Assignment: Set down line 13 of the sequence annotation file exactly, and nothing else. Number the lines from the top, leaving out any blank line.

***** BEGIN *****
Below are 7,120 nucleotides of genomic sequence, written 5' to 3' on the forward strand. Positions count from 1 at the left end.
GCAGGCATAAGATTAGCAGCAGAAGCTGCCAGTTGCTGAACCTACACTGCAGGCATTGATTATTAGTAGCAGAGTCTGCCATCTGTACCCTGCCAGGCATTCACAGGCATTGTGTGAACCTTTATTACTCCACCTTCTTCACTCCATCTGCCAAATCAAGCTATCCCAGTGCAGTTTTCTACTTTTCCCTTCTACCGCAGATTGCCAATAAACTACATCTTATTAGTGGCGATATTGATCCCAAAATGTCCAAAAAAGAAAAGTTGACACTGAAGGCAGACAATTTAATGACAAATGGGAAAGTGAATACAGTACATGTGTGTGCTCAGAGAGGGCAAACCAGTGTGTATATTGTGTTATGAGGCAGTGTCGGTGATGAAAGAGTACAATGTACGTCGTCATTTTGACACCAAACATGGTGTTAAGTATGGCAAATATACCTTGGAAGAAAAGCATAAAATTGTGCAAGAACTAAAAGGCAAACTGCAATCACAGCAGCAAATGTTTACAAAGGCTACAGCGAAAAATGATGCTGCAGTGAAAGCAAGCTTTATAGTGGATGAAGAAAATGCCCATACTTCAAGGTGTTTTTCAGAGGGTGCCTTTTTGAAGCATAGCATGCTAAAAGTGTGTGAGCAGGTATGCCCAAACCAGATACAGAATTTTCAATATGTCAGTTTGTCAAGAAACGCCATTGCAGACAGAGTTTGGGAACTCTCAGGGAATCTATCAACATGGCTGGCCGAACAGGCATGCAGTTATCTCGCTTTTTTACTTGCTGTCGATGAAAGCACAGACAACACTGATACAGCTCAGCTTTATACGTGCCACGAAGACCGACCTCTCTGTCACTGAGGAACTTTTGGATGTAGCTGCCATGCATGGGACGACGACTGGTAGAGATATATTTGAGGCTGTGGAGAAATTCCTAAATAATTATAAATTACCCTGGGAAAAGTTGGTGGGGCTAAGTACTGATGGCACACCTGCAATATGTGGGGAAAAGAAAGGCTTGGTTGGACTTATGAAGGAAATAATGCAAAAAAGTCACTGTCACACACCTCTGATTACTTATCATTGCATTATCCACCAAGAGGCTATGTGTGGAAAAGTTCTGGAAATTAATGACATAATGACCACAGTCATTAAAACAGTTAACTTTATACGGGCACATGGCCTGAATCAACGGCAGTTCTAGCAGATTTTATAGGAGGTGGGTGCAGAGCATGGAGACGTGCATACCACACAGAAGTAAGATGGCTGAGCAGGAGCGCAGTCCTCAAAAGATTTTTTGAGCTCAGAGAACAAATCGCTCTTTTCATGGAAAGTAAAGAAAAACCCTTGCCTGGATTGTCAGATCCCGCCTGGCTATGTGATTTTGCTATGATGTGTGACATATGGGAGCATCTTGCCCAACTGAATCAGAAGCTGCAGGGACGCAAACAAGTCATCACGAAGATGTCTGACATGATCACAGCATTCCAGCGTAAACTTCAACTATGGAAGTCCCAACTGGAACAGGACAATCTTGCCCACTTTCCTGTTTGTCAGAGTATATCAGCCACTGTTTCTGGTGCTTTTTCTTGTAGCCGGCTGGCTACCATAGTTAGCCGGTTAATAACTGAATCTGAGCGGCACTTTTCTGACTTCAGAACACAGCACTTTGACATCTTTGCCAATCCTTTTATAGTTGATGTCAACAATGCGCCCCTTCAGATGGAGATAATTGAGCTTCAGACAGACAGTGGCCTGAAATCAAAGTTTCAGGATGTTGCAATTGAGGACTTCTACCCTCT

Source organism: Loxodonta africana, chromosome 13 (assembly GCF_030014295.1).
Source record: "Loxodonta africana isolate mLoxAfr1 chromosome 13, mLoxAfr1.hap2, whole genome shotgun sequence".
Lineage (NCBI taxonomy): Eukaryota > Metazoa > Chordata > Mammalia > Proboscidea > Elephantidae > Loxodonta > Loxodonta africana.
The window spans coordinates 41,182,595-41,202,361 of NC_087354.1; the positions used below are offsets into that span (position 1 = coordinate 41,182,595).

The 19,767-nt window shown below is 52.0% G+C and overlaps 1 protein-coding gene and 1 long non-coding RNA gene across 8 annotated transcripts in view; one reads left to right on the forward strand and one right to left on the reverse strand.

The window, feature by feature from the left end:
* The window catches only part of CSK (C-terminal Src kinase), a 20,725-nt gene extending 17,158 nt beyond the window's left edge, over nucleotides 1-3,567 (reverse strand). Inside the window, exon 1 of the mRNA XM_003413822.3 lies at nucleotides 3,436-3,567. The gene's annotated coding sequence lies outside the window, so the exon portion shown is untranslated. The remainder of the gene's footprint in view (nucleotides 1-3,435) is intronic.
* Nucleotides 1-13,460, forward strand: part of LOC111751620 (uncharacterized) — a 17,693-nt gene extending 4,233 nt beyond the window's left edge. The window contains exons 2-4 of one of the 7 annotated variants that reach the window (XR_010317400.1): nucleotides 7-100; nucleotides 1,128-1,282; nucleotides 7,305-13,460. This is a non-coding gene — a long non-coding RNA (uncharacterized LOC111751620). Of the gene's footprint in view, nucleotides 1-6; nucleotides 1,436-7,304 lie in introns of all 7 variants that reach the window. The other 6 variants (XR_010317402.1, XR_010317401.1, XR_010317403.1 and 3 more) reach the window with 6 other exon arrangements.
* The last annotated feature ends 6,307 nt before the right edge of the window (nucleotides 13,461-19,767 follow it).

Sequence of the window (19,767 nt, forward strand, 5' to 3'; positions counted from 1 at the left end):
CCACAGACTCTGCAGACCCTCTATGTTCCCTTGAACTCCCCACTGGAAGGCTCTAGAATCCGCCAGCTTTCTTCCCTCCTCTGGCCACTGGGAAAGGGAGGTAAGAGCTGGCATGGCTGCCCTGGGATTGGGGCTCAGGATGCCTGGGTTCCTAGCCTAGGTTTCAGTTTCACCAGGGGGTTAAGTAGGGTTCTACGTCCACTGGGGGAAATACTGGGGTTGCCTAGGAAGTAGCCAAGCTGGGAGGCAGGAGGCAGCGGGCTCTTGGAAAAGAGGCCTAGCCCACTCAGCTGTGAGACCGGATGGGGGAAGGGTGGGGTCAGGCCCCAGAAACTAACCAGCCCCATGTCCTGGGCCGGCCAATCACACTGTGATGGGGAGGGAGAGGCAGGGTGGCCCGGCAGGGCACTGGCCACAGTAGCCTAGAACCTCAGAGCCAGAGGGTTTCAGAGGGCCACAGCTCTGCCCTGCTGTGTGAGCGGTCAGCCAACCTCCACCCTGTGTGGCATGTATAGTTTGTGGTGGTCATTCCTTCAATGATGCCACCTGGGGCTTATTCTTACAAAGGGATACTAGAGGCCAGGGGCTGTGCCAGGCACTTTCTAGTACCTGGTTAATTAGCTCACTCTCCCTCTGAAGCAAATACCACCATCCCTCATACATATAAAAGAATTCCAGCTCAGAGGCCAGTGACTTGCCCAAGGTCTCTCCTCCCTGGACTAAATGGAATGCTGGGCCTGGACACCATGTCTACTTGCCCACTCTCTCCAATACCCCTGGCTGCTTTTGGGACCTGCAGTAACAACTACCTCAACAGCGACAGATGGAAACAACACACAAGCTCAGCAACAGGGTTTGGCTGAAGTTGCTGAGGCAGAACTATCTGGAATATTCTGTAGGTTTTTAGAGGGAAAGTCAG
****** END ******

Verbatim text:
CCACAGACTCTGCAGACCCTCTATGTTCCCTTGAACTCCCCACTGGAAGGCTCTAGAATCCGCCAGCTTTCTTCCCTCCTCTGGCCACTGGGAAAGGGAGGTAAGAGCTGGCATGGCTGCCCTGGGATTGGGGCTCAGGATGCCTGGGTTCCTAGCCTAGGTTTCAGTTTCACCAGGGGGTTAAGTAGGGTTCTACGTCCACTGGGGGAAATACTGGGGTTGCCTAGGAAGTAGCCAAGCTGGGAGGCAGGAGGCAGCGGGCTCTTGGAAAAGAGGCCTAGCCCACTCAGCTGTGAGACCGGATGGGGGAAGGGTGGGGTCAGGCCCCAGAAACTAACCAGCCCCATGTCCTGGGCCGGCCAATCACACTGTGATGGGGAGGGAGAGGCAGGGTGGCCCGGCAGGGCACTGGCCACAGTAGCCTAGAACCTCAGAGCCAGAGGGTTTCAGAGGGCCACAGCTCTGCCCTGCTGTGTGAGCGGTCAGCCAACCTCCACCCTGTGTGGCATGTATAGTTTGTGGTGGTCATTCCTTCAATGATGCCACCTGGGGCTTATTCTTACAAAGGGATACTAGAGGCCAGGGGCTGTGCCAGGCACTTTCTAGTACCTGGTTAATTAGCTCACTCTCCCTCTGAAGCAAATACCACCATCCCTCATACATATAAAAGAATTCCAGCTCAGAGGCCAGTGACTTGCCCAAGGTCTCTCCTCCCTGGACTAAATGGAATGCTGGGCCTGGACACCATGTCTACTTGCCCACTCTCTCCAATACCCCTGGCTGCTTTTGGGACCTGCAGTAACAACTACCTCAACAGCGACAGATGGAAACAACACACAAGCTCAGCAACAGGGTTTGGCTGAAGTTGCTGAGGCAGAACTATCTGGAATATTCTGTAGGTTTTTAGAGGGAAAGTCAG